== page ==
Thursday, November 11, 2010
At eleven in the morning on November 11, 1918 the guns fell silent on the battlefields of Europe. When I was in school we stood at our desks for a minute of silence on that day at that hour in honor of all who contributed to making America safe and secure.
Today I will remember those valiant soldiers, homemakers, and soldiers of the soil as I make WWI wheat-saving bread. "Food Will Win the War" was the watchword. People grew war gardens, put up enough food to last for two years, skimped on sugar and fats and had wheatless and meatless days. The result -- a 250% increase in the export of vital foods to our Allies from savings in every kitchen in the country.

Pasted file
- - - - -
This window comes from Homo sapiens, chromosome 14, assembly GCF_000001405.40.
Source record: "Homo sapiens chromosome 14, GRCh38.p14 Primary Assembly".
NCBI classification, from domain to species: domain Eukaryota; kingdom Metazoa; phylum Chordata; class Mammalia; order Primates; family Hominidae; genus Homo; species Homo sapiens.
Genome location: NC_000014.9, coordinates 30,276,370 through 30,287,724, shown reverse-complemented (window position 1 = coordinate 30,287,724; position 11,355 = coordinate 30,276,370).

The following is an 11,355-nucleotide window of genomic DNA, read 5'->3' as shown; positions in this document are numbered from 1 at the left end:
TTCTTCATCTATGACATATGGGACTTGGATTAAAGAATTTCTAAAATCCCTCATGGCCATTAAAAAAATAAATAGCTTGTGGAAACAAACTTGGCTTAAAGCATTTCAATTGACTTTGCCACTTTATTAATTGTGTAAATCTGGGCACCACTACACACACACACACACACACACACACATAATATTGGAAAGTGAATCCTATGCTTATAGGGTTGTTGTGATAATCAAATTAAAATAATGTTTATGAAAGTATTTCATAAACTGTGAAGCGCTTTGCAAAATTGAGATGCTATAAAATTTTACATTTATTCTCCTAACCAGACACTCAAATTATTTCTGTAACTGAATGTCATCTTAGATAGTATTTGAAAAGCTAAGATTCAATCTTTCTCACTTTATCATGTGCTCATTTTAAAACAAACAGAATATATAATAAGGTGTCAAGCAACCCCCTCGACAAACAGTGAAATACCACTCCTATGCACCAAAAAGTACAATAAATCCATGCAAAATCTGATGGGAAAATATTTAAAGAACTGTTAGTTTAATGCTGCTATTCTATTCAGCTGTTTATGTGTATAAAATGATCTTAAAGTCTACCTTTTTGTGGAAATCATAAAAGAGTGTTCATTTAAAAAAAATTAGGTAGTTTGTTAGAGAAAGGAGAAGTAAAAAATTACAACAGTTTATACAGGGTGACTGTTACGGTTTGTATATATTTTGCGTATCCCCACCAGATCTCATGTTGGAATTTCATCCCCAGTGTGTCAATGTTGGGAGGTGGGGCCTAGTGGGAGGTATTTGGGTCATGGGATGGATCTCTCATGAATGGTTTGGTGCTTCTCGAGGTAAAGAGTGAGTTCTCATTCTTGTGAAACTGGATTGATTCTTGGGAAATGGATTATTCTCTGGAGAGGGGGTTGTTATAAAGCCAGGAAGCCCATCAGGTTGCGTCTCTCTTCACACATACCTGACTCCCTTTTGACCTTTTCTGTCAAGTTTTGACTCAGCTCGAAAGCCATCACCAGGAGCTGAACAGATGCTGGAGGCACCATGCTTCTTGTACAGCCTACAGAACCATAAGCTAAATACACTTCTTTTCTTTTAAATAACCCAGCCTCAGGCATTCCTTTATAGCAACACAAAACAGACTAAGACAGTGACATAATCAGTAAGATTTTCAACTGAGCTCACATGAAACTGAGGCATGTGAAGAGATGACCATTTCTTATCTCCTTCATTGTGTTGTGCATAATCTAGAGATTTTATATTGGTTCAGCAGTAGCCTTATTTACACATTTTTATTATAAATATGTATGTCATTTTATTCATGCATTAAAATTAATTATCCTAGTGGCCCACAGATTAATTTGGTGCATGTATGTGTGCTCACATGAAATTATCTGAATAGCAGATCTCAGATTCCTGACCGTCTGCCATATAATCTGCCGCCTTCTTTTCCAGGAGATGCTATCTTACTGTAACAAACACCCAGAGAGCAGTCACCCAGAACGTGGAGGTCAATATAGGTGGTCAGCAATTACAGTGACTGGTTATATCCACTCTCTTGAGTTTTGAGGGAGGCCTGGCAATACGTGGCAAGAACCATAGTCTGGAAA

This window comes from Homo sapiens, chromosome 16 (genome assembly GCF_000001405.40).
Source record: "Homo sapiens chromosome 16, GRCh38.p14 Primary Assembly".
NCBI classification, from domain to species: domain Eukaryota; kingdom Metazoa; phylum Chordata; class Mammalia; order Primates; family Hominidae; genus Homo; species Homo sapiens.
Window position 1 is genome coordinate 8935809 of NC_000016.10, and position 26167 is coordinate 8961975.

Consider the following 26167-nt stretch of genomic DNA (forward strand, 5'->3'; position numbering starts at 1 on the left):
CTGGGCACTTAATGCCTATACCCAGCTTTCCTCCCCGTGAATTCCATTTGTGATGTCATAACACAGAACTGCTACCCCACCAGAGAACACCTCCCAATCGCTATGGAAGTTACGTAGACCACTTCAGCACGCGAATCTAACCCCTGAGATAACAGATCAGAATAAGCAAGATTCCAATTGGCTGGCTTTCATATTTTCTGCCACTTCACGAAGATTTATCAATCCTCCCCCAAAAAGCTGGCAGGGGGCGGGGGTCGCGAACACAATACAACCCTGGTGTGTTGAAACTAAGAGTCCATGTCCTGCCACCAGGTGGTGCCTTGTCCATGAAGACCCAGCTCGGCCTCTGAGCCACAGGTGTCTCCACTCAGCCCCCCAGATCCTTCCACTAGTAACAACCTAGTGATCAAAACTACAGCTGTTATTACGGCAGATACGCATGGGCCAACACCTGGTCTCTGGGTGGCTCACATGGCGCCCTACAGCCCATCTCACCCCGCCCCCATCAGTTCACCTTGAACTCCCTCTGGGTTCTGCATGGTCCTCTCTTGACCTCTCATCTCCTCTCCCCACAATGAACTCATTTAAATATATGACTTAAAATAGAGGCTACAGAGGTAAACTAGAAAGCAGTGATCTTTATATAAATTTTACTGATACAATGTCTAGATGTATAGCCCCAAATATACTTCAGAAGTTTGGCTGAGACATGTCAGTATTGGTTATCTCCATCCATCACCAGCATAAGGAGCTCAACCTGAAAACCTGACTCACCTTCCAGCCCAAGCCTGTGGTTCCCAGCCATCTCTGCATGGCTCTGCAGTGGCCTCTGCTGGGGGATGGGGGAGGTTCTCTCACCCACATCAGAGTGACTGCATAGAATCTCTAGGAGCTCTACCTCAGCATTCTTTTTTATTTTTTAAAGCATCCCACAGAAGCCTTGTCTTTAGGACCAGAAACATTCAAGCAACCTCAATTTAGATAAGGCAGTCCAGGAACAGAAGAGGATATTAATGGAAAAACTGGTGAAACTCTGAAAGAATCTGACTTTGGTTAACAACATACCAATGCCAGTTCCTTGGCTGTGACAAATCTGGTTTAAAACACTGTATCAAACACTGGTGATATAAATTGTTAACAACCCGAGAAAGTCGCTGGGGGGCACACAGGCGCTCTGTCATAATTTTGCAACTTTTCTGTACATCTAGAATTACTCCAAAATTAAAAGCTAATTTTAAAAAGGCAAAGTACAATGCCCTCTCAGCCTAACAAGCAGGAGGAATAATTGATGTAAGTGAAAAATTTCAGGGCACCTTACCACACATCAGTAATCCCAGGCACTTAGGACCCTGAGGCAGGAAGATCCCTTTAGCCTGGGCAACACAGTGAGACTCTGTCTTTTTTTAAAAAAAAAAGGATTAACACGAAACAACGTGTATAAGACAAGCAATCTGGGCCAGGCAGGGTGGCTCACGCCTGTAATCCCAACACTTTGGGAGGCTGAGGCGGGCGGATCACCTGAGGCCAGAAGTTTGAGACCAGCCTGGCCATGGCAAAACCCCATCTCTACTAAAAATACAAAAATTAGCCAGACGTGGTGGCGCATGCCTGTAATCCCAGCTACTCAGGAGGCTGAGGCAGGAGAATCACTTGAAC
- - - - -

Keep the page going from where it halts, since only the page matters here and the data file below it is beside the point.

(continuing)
This picture from the Minnesota Historical Society Visual Database shows farm girls demonstrating the proper way to make War Bread at the Minnesota State Fair. The recipe, like the one below, was created by the University of Minnesota home economics department as a way to cut the amount of wheat used in bread so this important grain could be shipped overseas.
In the end, this was not the "war to end all wars." The nation's WWI experiences propelled America to world leadership. It is worth pausing to remember that dedication to peace and goodwill to all